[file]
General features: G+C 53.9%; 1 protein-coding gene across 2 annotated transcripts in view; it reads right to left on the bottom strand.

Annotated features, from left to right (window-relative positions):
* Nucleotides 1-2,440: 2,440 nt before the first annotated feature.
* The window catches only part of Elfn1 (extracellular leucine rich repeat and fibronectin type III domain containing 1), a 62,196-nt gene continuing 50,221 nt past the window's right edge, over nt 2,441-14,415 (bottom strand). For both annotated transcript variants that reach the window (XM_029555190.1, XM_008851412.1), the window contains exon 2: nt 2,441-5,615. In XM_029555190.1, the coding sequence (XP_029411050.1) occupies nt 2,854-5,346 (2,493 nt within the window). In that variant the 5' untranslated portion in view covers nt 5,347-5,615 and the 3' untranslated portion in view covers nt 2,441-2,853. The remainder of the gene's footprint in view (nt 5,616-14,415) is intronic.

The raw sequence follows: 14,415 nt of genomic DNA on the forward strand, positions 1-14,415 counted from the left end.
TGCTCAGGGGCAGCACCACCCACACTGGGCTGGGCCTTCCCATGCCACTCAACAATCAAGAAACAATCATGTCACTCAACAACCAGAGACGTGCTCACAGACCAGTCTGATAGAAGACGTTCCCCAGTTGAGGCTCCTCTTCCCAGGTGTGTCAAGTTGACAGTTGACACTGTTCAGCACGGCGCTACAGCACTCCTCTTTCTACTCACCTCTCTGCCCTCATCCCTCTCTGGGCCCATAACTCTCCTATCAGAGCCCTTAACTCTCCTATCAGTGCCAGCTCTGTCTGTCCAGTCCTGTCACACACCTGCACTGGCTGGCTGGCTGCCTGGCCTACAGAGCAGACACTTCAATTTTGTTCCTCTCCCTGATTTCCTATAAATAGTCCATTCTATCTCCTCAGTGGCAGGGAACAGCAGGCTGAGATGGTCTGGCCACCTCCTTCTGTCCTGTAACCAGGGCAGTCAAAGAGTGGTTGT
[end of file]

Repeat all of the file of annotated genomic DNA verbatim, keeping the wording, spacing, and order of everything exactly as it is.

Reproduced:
General features: G+C 53.9%; 1 protein-coding gene across 2 annotated transcripts in view; it reads right to left on the bottom strand.

Annotated features, from left to right (window-relative positions):
* Nucleotides 1-2,440: 2,440 nt before the first annotated feature.
* The window catches only part of Elfn1 (extracellular leucine rich repeat and fibronectin type III domain containing 1), a 62,196-nt gene continuing 50,221 nt past the window's right edge, over nt 2,441-14,415 (bottom strand). For both annotated transcript variants that reach the window (XM_029555190.1, XM_008851412.1), the window contains exon 2: nt 2,441-5,615. In XM_029555190.1, the coding sequence (XP_029411050.1) occupies nt 2,854-5,346 (2,493 nt within the window). In that variant the 5' untranslated portion in view covers nt 5,347-5,615 and the 3' untranslated portion in view covers nt 2,441-2,853. The remainder of the gene's footprint in view (nt 5,616-14,415) is intronic.

The raw sequence follows: 14,415 nt of genomic DNA on the forward strand, positions 1-14,415 counted from the left end.
TGCTCAGGGGCAGCACCACCCACACTGGGCTGGGCCTTCCCATGCCACTCAACAATCAAGAAACAATCATGTCACTCAACAACCAGAGACGTGCTCACAGACCAGTCTGATAGAAGACGTTCCCCAGTTGAGGCTCCTCTTCCCAGGTGTGTCAAGTTGACAGTTGACACTGTTCAGCACGGCGCTACAGCACTCCTCTTTCTACTCACCTCTCTGCCCTCATCCCTCTCTGGGCCCATAACTCTCCTATCAGAGCCCTTAACTCTCCTATCAGTGCCAGCTCTGTCTGTCCAGTCCTGTCACACACCTGCACTGGCTGGCTGGCTGCCTGGCCTACAGAGCAGACACTTCAATTTTGTTCCTCTCCCTGATTTCCTATAAATAGTCCATTCTATCTCCTCAGTGGCAGGGAACAGCAGGCTGAGATGGTCTGGCCACCTCCTTCTGTCCTGTAACCAGGGCAGTCAAAGAGTGGTTGT